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A Theology of Emotions, Part II

"Thoughts are the shadows of our feelings - always darker, emptier and simpler."-Friedrich Nietzsche-

Google “scripture” and “emotions” and notice what shows up:

What does the Bible say about controlling emotions? 10 verses on controlling emotions How to get rid of bad emotions How to not be controlled by your emotions

What’s the theme here? Emotions are something that are volatile, dangerous, and untamed.

And to be fair - a lot of these results are an honest attempt to deal with the reality of our sinful natures. Given “over to our shameful lusts” as Paul writes in Romans 1 looks like indulging every feeling we have - hoping to satisfy the longings of our hearts by following our hearts desires.

But as I wrote last month, this has created a dangerous dynamic in the Church. We immediately associate all talk of emotions as being negative. They are something to be controlled rather than something given to us by God for his glory. They are something to be feared rather than something to use as a tool to understand ourselves and the nature of God.

A God Who Feels Much of the philosophical debate over the emotions of God in the early church centered on distinguishing how He was different from pagan gods. The traditional Greek or Roman stories of gods included horrific descriptions of all-powerful beings who were controlled by their lusts and inflamed by passion for power and vengeance. Emotions for the ancient gods were something that fueled their mingling in the world of humans.

But the God of Israel was different right? He was not acting on lust and passion in a way that was uncontrolled. We know God felt emotion in the Old Testament but what was the purpose of this emotion?

Our Ancient Roadmap The following will contain a good amount of musing. I want to preface this because it will make some of you uncomfortable - wondering what an all-knowing, all-powerful, perfectly holy God might be feeling. But in doing this, I want us to become more familiar that emotions are more than just something to be controlled - they serve a unique purpose that brings us closer to God.

What was it like in the garden before sin entered the world? We know from Genesis 1-3 that there was a lot of good happening. I am no ancient languages scholar - (I’m not even a novice…) but looking through an interlinear Bible we can gain some basic understanding of what God (and Adam and Eve) must have been experiencing emotionally in the Garden pre-sin. We hear God proclaim that everything is ‘good’ - the Hebrew word being ‘to-wb’ (or, at times, a derivative of ‘to-wb’). This word implies the object is something that is pleasing to the eye - it feels good to look at it! We intuitively know and would agree that there was a lot of joy and happiness and good emotions in the garden, but what purpose did they serve then?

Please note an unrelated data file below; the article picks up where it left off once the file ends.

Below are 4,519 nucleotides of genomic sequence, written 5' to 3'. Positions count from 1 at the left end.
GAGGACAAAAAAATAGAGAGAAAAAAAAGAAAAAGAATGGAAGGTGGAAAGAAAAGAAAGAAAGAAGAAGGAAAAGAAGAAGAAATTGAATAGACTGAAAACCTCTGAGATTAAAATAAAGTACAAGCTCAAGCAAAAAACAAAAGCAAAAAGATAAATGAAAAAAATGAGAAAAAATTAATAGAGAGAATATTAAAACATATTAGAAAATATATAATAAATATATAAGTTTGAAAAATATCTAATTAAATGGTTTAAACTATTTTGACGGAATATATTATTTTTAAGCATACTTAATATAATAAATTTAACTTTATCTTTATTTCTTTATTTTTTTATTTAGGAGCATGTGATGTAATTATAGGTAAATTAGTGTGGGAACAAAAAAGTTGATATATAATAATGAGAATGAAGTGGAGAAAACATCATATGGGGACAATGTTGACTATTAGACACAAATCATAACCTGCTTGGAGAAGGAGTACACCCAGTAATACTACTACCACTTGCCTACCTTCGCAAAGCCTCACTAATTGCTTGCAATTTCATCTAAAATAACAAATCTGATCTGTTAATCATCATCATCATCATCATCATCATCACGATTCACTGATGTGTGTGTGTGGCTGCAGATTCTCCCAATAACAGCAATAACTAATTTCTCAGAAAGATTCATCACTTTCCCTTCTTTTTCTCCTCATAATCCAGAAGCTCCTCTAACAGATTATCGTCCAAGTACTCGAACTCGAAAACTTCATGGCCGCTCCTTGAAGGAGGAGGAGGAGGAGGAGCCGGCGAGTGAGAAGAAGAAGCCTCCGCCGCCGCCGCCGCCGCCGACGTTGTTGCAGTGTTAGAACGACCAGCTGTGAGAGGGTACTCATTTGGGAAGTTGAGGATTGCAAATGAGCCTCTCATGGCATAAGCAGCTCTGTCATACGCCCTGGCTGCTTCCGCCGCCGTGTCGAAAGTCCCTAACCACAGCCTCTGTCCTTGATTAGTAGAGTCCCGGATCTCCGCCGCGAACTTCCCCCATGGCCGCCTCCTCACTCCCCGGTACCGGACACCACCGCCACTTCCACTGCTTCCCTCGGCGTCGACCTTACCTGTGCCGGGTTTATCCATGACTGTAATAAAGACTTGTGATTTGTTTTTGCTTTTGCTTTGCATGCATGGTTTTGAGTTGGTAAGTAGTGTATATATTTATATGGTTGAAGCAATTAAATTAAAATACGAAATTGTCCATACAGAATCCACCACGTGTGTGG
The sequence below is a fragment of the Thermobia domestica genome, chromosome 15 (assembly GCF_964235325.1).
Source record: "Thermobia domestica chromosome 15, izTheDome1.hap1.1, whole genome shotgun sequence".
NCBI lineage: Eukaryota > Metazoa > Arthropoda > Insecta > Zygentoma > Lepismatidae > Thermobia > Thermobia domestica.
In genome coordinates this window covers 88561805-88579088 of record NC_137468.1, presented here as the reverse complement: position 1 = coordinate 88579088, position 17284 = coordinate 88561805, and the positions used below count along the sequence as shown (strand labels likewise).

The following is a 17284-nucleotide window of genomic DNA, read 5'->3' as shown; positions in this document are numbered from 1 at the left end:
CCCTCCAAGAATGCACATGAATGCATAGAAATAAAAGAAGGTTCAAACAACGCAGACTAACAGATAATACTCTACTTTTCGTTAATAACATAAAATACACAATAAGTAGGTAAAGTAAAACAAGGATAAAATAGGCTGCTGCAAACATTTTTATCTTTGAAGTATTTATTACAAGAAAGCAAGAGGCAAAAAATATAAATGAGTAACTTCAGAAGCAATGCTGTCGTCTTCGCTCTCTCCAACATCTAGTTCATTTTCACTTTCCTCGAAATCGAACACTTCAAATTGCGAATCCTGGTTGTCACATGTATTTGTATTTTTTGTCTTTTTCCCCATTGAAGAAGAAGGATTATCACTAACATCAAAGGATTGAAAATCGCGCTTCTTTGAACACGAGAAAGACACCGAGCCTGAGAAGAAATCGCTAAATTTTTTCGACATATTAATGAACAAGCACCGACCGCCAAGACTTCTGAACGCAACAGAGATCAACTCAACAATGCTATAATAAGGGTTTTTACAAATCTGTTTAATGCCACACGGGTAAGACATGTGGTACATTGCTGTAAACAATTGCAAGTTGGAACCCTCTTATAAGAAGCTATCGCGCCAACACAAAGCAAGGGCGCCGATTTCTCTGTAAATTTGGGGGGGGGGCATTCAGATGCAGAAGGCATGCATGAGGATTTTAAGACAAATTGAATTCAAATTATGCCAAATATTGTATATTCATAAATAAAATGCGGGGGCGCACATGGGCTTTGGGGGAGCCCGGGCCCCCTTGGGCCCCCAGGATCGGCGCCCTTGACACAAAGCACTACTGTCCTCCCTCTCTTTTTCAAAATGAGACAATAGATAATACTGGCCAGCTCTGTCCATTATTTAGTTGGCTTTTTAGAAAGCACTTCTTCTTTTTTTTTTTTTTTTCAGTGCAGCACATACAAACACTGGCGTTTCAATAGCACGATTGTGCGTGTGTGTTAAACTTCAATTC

God instructs Adam to eat from any tree but the one that contains fruit which provides knowledge of good and evil (notice it’s ‘knowledge of’ implying that it is there, just outside of Adam’s created knowledge). What would God be feeling as he gave this instruction to Adam? Philosophical debate has been waged in this territory - the implications of free-will in a pre-sin world...the plausible created world that did not even have a garden to tempt Adam and Eve...but instead of wondering why it was done this way, I am more interested in what God must have been feeling and thinking as he gave Adam this instruction. He would not be surprised when they disobeyed the instruction in the next chapter, but he still gave them the opportunity to be trusted. What do you feel when you give someone this trust? A mixture of love, hope, longing, fear? What did a perfect God feel - a God who knows all that is about to come, including an action that would lead to the death of his only son?

What was happening when God saw that it was not good that man was alone? That feeling, at least in part, implies that there was longing for something more. There was a sense of incompleteness. Have you ever felt that? Would you describe it as a good feeling or a bad feeling? Kind of both right? The God of the universe just created huge mountains and oceans filled with whales...and yet He felt a longing for Adam to experience something more complete. Did that longing contain sorrow or sadness? Probably not. But to only think of the emotional landscape of the pre-sin garden as monochromatic misses the beauty of how nuanced our feelings are created to be.